According to Steve Earle's liner notes for I'll Never Get Out of This World Alive, these 11 songs are all "about mortality in one way or another." Certainly the title -- after a song by Hank Williams (also the title of Earle's new novel) -- reflects this, but these songs bear that out in spades. Two of them, "God Is God" and "I Am a Wanderer," were written for Joan Baez and appeared on her Day After Tomorrow album. Earle's versions are less stylized, more worldweary, ragged, and poignant. The former is a sobering anthem which states plainly that human beings -- beginning with the individual -- are not the center of the universe; and strikes at the heart of the conservative notion of "American exceptionalism: "I believe in God, and God ain't us." The latter track is a plaintive country song whose protagonists are day laborers, the homeless, death row inmates, and society's castoffs. The shuffling rockabilly in "Waitin' on the Sky," with producer T-Bone Burnett's and Jackson Smith's (Patti's son) layered electric guitars, Jay Bellerose's taut snare, and Sara Watkins' fiddle, highlight the genuine irony in Earle's words. The hillbilly blues inform "Hey Little Emperor," and the lyrics disguise in pointed humor a deeper anger. "Molly-O" is an old-school murder ballad that offers evidence of a larger darkness than the crime. "The Gulf of Mexico" begins with Earle singing a cappella and becomes an uptempo, lonesome Celtic ballad texturally adorned by Greg Leisz's pedal steel. A song of workers and travelers who quest for basic sustenance, it describes the cost of doing so. Allison Moorer sings with Earle on the bluesy, broken love song "Heaven or Hell"; its martial drumbeat outlines the deathly seriousness in the narrative. "Meet Me in the Alleyway" is a an electric, streetwise, cut-time shuffle à la Tom Waits, with spooky guitar interplay between Smith and Burnett. The folk song "Lonely Are the Free" could have been the album's subtitle as mortality haunts its every phrase. The set closes with "This City," written for and performed in the HBO series Treme; it's just as powerful without cinematic images, thanks to the lyric and Allen Toussaint's forlorn, soulful horn arrangement. I'll Never Get Out of This World Alive's lone downer is Burnett's unnecessarily heavy-handed production. That said, Earle's vocals front and center in a brilliant song cycle transcend it.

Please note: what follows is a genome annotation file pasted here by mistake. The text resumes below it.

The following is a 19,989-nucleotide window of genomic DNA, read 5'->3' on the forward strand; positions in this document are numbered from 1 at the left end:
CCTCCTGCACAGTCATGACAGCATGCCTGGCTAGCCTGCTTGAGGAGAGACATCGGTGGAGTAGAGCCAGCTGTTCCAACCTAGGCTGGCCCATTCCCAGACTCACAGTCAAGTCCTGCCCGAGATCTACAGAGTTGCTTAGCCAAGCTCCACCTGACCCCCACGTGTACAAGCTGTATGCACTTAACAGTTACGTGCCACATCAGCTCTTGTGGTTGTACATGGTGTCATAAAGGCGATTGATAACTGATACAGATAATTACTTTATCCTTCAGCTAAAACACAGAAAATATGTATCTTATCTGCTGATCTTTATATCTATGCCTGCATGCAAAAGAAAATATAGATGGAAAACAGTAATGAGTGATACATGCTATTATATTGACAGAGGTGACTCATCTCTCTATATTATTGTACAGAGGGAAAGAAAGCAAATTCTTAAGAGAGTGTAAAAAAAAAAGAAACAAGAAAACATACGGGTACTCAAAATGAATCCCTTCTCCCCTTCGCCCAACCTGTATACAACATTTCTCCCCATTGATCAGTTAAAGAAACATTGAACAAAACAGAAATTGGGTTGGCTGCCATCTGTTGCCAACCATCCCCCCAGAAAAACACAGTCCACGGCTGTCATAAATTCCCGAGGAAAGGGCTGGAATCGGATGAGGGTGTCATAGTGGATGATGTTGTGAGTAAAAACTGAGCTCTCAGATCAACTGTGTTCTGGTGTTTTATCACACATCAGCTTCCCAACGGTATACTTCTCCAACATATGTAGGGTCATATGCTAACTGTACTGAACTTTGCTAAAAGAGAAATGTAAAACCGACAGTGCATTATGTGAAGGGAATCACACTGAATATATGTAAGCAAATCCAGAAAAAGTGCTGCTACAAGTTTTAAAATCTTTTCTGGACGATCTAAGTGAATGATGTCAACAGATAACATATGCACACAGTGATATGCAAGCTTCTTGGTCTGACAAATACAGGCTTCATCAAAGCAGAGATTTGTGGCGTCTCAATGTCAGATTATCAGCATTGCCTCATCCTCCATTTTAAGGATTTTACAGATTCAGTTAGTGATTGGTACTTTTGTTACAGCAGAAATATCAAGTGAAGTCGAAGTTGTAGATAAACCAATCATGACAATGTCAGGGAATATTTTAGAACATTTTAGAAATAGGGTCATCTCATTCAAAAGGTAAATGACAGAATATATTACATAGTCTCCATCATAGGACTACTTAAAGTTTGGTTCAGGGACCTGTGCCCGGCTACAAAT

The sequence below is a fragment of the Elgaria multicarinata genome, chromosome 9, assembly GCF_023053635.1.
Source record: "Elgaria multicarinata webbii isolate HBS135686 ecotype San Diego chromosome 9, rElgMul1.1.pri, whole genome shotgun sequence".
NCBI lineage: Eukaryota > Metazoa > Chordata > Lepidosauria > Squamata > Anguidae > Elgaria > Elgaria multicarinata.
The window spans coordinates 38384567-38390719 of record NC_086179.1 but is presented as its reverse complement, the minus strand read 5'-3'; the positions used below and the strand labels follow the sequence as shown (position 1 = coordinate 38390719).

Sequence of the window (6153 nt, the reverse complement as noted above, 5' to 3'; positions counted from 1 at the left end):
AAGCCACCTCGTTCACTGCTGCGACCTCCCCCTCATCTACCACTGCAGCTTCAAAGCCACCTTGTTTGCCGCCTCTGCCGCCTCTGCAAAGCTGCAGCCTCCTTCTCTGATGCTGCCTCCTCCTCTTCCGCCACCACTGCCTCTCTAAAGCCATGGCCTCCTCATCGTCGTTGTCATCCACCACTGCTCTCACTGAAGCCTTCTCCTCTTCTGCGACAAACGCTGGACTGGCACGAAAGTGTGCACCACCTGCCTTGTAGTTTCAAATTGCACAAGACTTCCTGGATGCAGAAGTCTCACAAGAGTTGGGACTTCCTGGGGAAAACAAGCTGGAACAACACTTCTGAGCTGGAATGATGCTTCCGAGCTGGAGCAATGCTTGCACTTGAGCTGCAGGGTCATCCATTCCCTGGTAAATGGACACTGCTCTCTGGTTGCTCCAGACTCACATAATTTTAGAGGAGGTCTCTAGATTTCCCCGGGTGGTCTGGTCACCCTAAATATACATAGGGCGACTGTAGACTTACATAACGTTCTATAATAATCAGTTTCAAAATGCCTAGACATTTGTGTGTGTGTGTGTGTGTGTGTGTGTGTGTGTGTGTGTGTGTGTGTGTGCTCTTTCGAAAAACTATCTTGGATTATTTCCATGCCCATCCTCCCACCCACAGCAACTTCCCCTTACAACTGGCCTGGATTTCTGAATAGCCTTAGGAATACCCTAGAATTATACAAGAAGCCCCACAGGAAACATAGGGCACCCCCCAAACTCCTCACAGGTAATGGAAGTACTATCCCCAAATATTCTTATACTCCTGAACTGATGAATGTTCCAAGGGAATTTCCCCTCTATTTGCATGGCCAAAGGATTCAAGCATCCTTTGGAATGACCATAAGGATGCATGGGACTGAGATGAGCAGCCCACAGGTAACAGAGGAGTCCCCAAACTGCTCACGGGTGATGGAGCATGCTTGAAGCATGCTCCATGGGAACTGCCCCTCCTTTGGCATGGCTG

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AllMusic Review by Thom Jurek